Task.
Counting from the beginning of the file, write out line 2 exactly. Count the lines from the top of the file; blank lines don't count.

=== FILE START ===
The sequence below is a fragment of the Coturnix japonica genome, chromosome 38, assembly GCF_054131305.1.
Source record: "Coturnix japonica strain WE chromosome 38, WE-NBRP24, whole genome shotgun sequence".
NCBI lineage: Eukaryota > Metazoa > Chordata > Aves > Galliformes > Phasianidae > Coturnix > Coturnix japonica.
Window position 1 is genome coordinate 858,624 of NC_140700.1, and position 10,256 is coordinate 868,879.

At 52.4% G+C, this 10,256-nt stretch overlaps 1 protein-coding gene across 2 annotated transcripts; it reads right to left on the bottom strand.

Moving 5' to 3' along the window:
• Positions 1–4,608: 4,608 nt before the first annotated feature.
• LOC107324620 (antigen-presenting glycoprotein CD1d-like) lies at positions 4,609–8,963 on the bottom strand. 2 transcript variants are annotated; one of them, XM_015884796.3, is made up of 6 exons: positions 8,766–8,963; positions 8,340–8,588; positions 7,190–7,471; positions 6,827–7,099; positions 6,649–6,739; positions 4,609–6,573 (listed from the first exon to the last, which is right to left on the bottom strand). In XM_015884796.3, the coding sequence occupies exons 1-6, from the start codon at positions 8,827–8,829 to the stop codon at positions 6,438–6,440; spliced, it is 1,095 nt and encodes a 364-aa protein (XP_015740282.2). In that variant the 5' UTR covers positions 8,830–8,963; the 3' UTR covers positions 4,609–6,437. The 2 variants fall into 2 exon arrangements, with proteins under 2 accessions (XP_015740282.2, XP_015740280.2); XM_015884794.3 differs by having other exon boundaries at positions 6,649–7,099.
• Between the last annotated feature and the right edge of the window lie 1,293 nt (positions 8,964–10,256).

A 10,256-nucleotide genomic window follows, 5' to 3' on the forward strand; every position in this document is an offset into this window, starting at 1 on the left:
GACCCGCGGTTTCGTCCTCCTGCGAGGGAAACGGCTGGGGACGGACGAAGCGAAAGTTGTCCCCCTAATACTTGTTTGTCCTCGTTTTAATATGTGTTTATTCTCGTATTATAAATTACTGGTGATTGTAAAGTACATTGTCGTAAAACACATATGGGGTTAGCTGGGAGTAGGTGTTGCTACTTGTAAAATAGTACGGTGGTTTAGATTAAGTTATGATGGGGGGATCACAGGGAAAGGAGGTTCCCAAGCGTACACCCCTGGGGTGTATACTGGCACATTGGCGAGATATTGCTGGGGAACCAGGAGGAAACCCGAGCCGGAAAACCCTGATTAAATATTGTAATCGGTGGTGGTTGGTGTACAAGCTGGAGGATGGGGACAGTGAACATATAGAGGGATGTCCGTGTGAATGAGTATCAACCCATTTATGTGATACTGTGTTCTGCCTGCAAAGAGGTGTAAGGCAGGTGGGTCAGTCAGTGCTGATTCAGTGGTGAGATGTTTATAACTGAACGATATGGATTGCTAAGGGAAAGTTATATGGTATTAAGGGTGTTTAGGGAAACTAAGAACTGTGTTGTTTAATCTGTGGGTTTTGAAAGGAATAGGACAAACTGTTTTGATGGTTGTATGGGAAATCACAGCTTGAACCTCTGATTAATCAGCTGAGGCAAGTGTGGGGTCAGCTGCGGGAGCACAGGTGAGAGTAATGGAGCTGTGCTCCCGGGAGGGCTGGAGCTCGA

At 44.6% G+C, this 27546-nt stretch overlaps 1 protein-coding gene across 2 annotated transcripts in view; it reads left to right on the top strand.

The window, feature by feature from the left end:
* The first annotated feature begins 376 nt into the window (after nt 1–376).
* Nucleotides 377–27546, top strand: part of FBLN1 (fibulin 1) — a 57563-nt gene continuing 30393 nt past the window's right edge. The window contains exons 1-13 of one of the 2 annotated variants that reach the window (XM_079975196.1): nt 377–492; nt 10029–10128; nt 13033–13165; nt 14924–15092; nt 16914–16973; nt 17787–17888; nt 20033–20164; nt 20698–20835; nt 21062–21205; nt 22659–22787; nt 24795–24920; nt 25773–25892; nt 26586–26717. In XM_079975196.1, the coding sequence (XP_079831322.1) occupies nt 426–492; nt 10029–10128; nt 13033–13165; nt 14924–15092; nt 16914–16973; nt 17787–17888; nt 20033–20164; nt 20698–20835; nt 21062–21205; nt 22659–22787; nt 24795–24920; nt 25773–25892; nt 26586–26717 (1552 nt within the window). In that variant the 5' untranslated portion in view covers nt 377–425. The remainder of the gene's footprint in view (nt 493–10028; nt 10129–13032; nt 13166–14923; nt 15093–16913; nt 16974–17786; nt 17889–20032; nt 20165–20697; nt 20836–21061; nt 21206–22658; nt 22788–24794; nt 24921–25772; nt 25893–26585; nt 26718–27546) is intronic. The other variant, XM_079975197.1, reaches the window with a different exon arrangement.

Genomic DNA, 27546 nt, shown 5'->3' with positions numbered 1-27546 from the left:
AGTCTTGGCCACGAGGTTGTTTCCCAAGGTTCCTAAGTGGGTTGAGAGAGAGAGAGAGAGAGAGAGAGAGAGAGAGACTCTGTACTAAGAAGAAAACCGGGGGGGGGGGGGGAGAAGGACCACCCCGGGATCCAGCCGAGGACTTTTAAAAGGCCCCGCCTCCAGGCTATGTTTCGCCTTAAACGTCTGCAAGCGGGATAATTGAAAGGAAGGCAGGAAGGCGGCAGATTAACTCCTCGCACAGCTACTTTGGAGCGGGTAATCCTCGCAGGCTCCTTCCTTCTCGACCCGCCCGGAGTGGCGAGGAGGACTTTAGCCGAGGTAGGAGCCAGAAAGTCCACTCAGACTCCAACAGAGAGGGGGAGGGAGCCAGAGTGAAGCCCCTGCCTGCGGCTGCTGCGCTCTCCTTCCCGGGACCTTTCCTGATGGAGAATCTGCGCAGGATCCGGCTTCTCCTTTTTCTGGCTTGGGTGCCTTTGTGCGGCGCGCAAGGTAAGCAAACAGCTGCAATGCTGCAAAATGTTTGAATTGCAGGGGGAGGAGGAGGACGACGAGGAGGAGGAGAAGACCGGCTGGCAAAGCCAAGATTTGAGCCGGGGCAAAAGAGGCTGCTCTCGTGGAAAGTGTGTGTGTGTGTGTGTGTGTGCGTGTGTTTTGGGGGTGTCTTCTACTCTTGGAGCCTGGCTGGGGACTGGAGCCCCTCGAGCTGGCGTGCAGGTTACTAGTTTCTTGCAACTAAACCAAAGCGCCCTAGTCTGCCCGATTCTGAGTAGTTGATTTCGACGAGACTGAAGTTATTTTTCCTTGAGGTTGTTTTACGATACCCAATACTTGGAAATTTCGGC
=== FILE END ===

Source record: "Coturnix japonica strain WE chromosome 38, WE-NBRP24, whole genome shotgun sequence".